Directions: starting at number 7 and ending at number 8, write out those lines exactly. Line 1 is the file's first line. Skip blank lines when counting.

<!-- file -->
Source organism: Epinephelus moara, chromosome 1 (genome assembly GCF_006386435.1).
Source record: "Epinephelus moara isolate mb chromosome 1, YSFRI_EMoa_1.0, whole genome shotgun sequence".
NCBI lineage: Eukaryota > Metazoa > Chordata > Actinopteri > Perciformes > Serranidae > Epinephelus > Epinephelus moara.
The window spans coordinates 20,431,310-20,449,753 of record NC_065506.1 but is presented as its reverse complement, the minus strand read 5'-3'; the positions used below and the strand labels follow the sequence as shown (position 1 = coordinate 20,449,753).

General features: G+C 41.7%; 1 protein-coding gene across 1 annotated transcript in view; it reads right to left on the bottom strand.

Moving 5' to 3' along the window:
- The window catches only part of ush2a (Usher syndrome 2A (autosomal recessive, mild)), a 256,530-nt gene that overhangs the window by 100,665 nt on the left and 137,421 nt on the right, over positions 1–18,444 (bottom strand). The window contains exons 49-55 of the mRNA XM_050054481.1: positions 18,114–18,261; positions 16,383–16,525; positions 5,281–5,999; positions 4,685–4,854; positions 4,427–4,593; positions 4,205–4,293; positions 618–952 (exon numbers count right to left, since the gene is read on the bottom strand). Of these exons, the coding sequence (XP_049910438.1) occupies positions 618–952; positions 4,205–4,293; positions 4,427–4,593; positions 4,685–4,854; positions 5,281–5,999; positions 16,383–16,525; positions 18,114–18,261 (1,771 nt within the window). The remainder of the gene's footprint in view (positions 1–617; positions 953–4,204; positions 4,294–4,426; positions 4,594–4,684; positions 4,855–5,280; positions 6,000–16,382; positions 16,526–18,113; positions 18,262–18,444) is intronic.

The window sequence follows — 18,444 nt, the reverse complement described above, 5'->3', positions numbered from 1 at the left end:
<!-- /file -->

- The window catches only part of ush2a (Usher syndrome 2A (autosomal recessive, mild)), a 256,530-nt gene that overhangs the window by 100,665 nt on the left and 137,421 nt on the right, over positions 1–18,444 (bottom strand). The window contains exons 49-55 of the mRNA XM_050054481.1: positions 18,114–18,261; positions 16,383–16,525; positions 5,281–5,999; positions 4,685–4,854; positions 4,427–4,593; positions 4,205–4,293; positions 618–952 (exon numbers count right to left, since the gene is read on the bottom strand). Of these exons, the coding sequence (XP_049910438.1) occupies positions 618–952; positions 4,205–4,293; positions 4,427–4,593; positions 4,685–4,854; positions 5,281–5,999; positions 16,383–16,525; positions 18,114–18,261 (1,771 nt within the window). The remainder of the gene's footprint in view (positions 1–617; positions 953–4,204; positions 4,294–4,426; positions 4,594–4,684; positions 4,855–5,280; positions 6,000–16,382; positions 16,526–18,113; positions 18,262–18,444) is intronic.

The window sequence follows — 18,444 nt, the reverse complement described above, 5'->3', positions numbered from 1 at the left end: